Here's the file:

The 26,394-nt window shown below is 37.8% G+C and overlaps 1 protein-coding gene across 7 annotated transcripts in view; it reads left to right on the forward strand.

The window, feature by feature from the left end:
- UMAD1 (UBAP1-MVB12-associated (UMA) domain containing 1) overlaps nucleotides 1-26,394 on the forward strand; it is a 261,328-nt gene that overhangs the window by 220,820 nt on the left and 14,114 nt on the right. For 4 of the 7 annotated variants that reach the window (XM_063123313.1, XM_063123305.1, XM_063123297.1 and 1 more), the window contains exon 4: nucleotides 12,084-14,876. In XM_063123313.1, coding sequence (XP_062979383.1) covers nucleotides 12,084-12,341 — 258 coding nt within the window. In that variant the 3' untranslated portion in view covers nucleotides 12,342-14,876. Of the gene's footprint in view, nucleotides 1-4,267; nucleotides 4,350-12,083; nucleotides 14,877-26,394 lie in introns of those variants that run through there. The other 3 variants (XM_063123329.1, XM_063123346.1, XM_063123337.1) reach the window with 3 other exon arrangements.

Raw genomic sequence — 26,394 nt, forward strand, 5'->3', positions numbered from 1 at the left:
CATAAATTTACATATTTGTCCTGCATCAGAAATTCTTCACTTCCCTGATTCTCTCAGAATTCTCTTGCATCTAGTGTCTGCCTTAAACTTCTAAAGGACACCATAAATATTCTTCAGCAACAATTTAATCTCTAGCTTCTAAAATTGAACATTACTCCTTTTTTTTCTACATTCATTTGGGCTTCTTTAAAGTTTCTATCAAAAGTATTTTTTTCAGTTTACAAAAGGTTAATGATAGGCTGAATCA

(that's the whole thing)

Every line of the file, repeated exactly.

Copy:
The 26,394-nt window shown below is 37.8% G+C and overlaps 1 protein-coding gene across 7 annotated transcripts in view; it reads left to right on the forward strand.

The window, feature by feature from the left end:
- UMAD1 (UBAP1-MVB12-associated (UMA) domain containing 1) overlaps nucleotides 1-26,394 on the forward strand; it is a 261,328-nt gene that overhangs the window by 220,820 nt on the left and 14,114 nt on the right. For 4 of the 7 annotated variants that reach the window (XM_063123313.1, XM_063123305.1, XM_063123297.1 and 1 more), the window contains exon 4: nucleotides 12,084-14,876. In XM_063123313.1, coding sequence (XP_062979383.1) covers nucleotides 12,084-12,341 — 258 coding nt within the window. In that variant the 3' untranslated portion in view covers nucleotides 12,342-14,876. Of the gene's footprint in view, nucleotides 1-4,267; nucleotides 4,350-12,083; nucleotides 14,877-26,394 lie in introns of those variants that run through there. The other 3 variants (XM_063123329.1, XM_063123346.1, XM_063123337.1) reach the window with 3 other exon arrangements.

Raw genomic sequence — 26,394 nt, forward strand, 5'->3', positions numbered from 1 at the left:
CATAAATTTACATATTTGTCCTGCATCAGAAATTCTTCACTTCCCTGATTCTCTCAGAATTCTCTTGCATCTAGTGTCTGCCTTAAACTTCTAAAGGACACCATAAATATTCTTCAGCAACAATTTAATCTCTAGCTTCTAAAATTGAACATTACTCCTTTTTTTTCTACATTCATTTGGGCTTCTTTAAAGTTTCTATCAAAAGTATTTTTTTCAGTTTACAAAAGGTTAATGATAGGCTGAATCA